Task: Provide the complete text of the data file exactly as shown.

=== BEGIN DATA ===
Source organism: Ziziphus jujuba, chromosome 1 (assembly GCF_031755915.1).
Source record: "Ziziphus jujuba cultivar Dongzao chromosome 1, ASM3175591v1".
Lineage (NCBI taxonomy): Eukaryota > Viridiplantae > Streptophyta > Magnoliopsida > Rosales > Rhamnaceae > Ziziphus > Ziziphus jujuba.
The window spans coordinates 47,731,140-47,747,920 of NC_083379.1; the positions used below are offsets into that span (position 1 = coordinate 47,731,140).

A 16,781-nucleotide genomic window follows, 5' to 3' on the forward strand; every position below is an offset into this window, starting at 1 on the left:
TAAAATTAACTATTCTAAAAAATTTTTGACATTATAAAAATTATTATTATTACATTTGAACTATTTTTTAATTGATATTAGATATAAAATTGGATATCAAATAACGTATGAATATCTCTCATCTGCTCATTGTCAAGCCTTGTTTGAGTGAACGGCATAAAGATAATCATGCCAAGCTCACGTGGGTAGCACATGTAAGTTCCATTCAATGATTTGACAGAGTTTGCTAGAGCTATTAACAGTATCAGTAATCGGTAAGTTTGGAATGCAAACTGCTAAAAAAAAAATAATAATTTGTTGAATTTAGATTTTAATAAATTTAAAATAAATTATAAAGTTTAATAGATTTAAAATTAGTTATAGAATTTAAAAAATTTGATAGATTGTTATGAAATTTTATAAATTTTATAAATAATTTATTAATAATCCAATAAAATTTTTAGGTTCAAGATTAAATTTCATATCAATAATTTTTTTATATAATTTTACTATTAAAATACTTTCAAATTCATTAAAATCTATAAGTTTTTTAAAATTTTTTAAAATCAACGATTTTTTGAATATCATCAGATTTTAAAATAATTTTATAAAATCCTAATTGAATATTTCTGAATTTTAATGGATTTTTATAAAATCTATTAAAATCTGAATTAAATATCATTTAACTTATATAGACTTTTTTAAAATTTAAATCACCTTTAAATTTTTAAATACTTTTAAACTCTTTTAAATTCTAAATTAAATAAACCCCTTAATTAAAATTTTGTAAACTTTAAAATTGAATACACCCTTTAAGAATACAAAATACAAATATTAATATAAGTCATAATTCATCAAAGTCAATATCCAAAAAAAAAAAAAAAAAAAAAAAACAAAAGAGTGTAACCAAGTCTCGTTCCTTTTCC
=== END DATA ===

Source organism: Ziziphus jujuba, chromosome 1 (assembly GCF_031755915.1).
Source record: "Ziziphus jujuba cultivar Dongzao chromosome 1, ASM3175591v1".
Lineage (NCBI taxonomy): Eukaryota > Viridiplantae > Streptophyta > Magnoliopsida > Rosales > Rhamnaceae > Ziziphus > Ziziphus jujuba.
The window spans coordinates 47,731,140-47,747,920 of NC_083379.1; the positions used below are offsets into that span (position 1 = coordinate 47,731,140).

A 16,781-nucleotide genomic window follows, 5' to 3' on the forward strand; every position below is an offset into this window, starting at 1 on the left:
TAAAATTAACTATTCTAAAAAATTTTTGACATTATAAAAATTATTATTATTACATTTGAACTATTTTTTAATTGATATTAGATATAAAATTGGATATCAAATAACGTATGAATATCTCTCATCTGCTCATTGTCAAGCCTTGTTTGAGTGAACGGCATAAAGATAATCATGCCAAGCTCACGTGGGTAGCACATGTAAGTTCCATTCAATGATTTGACAGAGTTTGCTAGAGCTATTAACAGTATCAGTAATCGGTAAGTTTGGAATGCAAACTGCTAAAAAAAAAATAATAATTTGTTGAATTTAGATTTTAATAAATTTAAAATAAATTATAAAGTTTAATAGATTTAAAATTAGTTATAGAATTTAAAAAATTTGATAGATTGTTATGAAATTTTATAAATTTTATAAATAATTTATTAATAATCCAATAAAATTTTTAGGTTCAAGATTAAATTTCATATCAATAATTTTTTTATATAATTTTACTATTAAAATACTTTCAAATTCATTAAAATCTATAAGTTTTTTAAAATTTTTTAAAATCAACGATTTTTTGAATATCATCAGATTTTAAAATAATTTTATAAAATCCTAATTGAATATTTCTGAATTTTAATGGATTTTTATAAAATCTATTAAAATCTGAATTAAATATCATTTAACTTATATAGACTTTTTTAAAATTTAAATCACCTTTAAATTTTTAAATACTTTTAAACTCTTTTAAATTCTAAATTAAATAAACCCCTTAATTAAAATTTTGTAAACTTTAAAATTGAATACACCCTTTAAGAATACAAAATACAAATATTAATATAAGTCATAATTCATCAAAGTCAATATCCAAAAAAAAAAAAAAAAAAAAAAAACAAAAGAGTGTAACCAAGTCTCGTTCCTTTTCC